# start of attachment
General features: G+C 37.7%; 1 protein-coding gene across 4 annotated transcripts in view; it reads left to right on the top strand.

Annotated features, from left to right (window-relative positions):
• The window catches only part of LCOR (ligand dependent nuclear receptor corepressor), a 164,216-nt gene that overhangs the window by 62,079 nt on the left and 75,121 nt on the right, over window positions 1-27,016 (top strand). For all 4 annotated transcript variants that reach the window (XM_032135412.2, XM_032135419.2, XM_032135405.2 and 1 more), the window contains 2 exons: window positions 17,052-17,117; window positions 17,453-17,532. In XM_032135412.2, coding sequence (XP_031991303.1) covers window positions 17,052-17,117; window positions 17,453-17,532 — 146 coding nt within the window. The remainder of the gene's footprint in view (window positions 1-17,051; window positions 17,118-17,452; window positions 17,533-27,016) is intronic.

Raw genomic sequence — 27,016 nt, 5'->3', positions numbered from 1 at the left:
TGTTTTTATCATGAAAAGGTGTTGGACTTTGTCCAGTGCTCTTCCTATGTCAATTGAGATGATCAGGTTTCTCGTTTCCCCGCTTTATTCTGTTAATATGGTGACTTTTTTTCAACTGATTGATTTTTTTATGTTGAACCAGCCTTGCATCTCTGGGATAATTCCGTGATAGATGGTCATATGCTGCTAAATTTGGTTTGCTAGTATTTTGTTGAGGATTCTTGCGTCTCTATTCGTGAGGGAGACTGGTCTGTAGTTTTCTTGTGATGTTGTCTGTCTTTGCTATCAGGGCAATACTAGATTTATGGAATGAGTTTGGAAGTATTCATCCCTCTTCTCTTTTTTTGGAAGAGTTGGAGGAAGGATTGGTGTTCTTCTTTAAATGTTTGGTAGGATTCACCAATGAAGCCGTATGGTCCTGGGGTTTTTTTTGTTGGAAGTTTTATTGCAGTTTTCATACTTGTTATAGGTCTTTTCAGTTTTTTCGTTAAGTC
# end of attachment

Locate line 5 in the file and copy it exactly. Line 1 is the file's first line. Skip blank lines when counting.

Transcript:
TGTTTTTATCATGAAAAGGTGTTGGACTTTGTCCAGTGCTCTTCCTATGTCAATTGAGATGATCAGGTTTCTCGTTTCCCCGCTTTATTCTGTTAATATGGTGACTTTTTTTCAACTGATTGATTTTTTTATGTTGAACCAGCCTTGCATCTCTGGGATAATTCCGTGATAGATGGTCATATGCTGCTAAATTTGGTTTGCTAGTATTTTGTTGAGGATTCTTGCGTCTCTATTCGTGAGGGAGACTGGTCTGTAGTTTTCTTGTGATGTTGTCTGTCTTTGCTATCAGGGCAATACTAGATTTATGGAATGAGTTTGGAAGTATTCATCCCTCTTCTCTTTTTTTGGAAGAGTTGGAGGAAGGATTGGTGTTCTTCTTTAAATGTTTGGTAGGATTCACCAATGAAGCCGTATGGTCCTGGGGTTTTTTTTGTTGGAAGTTTTATTGCAGTTTTCATACTTGTTATAGGTCTTTTCAGTTTTTTCGTTAAGTC